What gear puller works the best for getting it off with out wrecking the gear. Need to get it off to clear/clean the internal oil line.
You mean this gear?
I made some special arms for a two-jaw puller.
This is the tool I made from a spare socket for removing that special nut.
I wouldn't worry about damaging the fiber gear. I'd throw it away and get an original gear or a new aluminum or bronze one.
That's the problem Steve, Derrick's gear looks almost new and he doesn't want to spend the dough for one of those better gears. We have to pull this one nice a neat.
If he has a generator or alternator on the car which is run from the timing gear, he has two points of wear and the gear will wear out twice as fast. It is worth the expense to replace with aluminum or steel gear.
I don't mean to stir the pot, but I have a question. Obviously fiber cam gears are in use in a number of T's (no doubt in other engines too). Are crank shaft gears pressed on or machined out of the crank shaft casting? If they're pressed on, are there fiber gears available? What about the generator gear? Same question.
I don't know much about gears, but it seems to me that using common material for parts that touch each other as gears do would be an advantage. Using a fiber gear with a much harder metal gear seems to me to be a sure fire recipe for eventual early failure.
Anyhow, just thinking out loud about a subject I know enough about to talk myself into a corner within a minute or two.
I had a fiber gear wear out in about 1000 miles. Replaced it with an aluminum gear. It's been over 20K miles since then. No generator on my car.
Henry all the other gears that are available for the crank or the generator are steel. Just get rid of the fiber gear. Then you won't have a problem with a timing gear for a very long time.
George, I am with Steve on this one. It would be best if you ruined the gear getting it off. It will fail. It's just a matter of when. If you value your time, just work out how long it will take to do the job all over again when needed, and then subtract the value of an aluminium gear. I would certainly be in deficit.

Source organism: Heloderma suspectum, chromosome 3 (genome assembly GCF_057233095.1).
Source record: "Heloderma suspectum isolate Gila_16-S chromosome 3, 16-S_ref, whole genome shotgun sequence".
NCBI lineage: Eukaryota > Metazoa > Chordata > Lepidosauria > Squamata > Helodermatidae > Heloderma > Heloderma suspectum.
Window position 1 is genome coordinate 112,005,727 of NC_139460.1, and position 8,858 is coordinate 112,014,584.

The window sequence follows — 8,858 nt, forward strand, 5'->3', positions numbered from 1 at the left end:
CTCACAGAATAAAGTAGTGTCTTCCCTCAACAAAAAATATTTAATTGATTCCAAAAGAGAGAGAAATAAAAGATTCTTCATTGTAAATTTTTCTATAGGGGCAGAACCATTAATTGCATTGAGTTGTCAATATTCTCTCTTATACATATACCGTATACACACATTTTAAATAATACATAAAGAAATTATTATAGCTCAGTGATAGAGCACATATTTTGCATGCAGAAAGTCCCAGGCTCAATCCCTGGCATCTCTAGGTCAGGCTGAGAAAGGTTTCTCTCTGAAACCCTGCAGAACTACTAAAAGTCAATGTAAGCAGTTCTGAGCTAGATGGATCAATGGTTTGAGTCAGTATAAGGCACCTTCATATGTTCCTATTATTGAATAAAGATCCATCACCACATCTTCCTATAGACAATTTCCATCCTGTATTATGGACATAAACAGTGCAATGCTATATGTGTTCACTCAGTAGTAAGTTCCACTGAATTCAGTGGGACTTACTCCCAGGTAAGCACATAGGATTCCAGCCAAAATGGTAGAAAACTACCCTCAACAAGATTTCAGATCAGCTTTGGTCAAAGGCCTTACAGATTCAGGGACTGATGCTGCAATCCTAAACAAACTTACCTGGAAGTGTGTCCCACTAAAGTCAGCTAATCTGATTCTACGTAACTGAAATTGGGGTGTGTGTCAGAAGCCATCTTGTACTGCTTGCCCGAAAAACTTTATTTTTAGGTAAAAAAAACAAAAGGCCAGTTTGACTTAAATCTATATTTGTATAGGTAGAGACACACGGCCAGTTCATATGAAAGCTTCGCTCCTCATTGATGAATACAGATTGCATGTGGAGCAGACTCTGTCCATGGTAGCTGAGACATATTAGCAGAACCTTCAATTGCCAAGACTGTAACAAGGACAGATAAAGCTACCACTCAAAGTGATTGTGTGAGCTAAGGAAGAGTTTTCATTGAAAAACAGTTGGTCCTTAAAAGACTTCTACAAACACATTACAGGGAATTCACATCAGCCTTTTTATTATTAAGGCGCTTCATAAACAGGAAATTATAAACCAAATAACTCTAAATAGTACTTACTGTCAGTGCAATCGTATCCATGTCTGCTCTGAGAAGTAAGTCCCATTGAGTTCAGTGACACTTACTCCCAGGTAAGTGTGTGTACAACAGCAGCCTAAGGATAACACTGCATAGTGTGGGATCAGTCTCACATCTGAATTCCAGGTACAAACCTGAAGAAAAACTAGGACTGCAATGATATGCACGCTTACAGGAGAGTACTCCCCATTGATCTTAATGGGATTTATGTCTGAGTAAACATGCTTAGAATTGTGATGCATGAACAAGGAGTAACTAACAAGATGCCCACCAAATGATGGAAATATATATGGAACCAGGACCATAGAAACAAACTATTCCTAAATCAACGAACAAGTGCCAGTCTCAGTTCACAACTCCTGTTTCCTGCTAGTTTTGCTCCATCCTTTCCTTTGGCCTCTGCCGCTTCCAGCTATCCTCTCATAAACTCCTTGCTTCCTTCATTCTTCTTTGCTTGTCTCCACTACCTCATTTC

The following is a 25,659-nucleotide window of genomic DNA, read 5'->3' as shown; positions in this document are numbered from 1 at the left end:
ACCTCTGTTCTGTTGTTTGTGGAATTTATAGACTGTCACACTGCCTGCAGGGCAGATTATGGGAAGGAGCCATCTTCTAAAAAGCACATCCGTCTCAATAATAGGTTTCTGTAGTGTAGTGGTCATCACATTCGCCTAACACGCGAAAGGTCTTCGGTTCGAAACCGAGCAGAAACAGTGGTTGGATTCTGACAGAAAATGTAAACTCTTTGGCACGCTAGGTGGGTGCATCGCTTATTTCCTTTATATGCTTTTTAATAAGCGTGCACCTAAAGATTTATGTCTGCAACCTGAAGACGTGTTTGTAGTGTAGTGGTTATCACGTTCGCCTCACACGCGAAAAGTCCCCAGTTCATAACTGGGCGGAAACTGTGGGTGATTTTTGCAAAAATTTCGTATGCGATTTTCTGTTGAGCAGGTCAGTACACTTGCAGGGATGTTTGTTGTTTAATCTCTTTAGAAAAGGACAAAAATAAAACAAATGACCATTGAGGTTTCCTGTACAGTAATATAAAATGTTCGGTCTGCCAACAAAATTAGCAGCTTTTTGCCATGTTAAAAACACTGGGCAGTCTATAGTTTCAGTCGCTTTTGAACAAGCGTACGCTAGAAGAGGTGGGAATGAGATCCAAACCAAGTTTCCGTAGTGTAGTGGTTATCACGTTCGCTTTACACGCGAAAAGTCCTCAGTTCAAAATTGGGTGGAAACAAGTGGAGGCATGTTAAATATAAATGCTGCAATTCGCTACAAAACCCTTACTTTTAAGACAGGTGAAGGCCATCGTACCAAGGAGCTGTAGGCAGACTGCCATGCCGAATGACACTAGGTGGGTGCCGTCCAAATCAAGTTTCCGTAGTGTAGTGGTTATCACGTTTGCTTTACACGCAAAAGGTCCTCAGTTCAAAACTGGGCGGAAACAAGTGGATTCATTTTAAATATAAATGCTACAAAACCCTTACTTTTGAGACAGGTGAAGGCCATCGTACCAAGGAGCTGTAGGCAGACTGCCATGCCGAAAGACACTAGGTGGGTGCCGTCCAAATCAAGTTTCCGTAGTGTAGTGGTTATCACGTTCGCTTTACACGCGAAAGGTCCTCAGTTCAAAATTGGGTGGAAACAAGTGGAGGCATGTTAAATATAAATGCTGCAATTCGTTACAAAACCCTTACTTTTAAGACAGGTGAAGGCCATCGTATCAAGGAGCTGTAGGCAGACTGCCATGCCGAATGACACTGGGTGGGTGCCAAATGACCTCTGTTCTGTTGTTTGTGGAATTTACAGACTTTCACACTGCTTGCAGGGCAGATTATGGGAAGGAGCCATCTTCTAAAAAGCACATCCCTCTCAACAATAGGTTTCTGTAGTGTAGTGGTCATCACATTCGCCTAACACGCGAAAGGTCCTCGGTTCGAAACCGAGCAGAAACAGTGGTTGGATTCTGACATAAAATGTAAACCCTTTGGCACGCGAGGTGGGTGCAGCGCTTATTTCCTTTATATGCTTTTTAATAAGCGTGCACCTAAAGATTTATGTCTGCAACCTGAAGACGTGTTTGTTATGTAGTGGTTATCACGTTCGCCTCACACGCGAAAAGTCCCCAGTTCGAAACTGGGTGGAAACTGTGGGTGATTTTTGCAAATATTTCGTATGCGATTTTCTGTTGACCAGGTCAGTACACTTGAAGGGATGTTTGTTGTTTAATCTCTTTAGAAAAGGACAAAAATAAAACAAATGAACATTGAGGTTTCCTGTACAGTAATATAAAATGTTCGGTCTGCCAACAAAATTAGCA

Allan from down under.
Thanks Royce. That's what I thought. Sounds to me like the fiber cam gear is a very costly money saving item.
Henry, you're right about other cars having them too. If I had a late model Hudson I'd check it out and see what's in there.
I have over 100,000 miles on my 24 touring all with fiber gears. The teeth on the first one striped at 37,000 miles when my crank broke, that may have saved my Block.
I like fiber gears.
The fiber gear broke on my dad's 48 Stude truck while he was hauling a load of hay. He hitchhiked to town, replaced the gear on the side of the highway. But the timing cover gasket leaked, and before he checked the oil, lost #1 rod bearing.
Both George and I agree, that the fiber gear is rubbish and should be replaced with something a bit more robust. But this is Derrick's car, he's in school, working part time and lives on a meager budget. He can't really afford any of those better gears, so we have to do this like I said nice and neat. Later down the road when he's better established (or the car's decided that for him), maybe then he can swap it out for something better. But for now, we can only do so much...and that ain't a lot (personally I'd like to tear that rear axle apart too, there's something not right in there too, the passenger side outer bearing is sitting 1/2 inch further inside the housing than it should).
fiber gears are a sure disaster, would never run one. They are not worth the trouble to install.
Surely you can find a used ford iron gear somewhere.
It's like installing an asphalt roof on your house instead of a steel one. It will work, but for how long?
I'm running a nylon gear made by Jacque White, sold through Lang's and others. 10,000 miles so far but I carry an NOS steel gear with me just in case.
Hear here Dave! After getting hail damage in 2011, I put a steel one on "just in time" re the insurance window. Cost me an extra bundle over what the insurance paid but well worth it. I love it. Let it hail, let it hail, let it hail.
My first personal car was a 1953 Chevy 235 cu in. It had a fiber gear that gave it up. I was in college at the time.
Thanks for the reply Tim. I also just got a steel roof and love it. After having climbed on the roof to smack a raccoon with a shovel for digging a hole through my roof, I said never again. Back to cars, there are tons of used parts around, is it that hard or expensive to find an original Ford gear?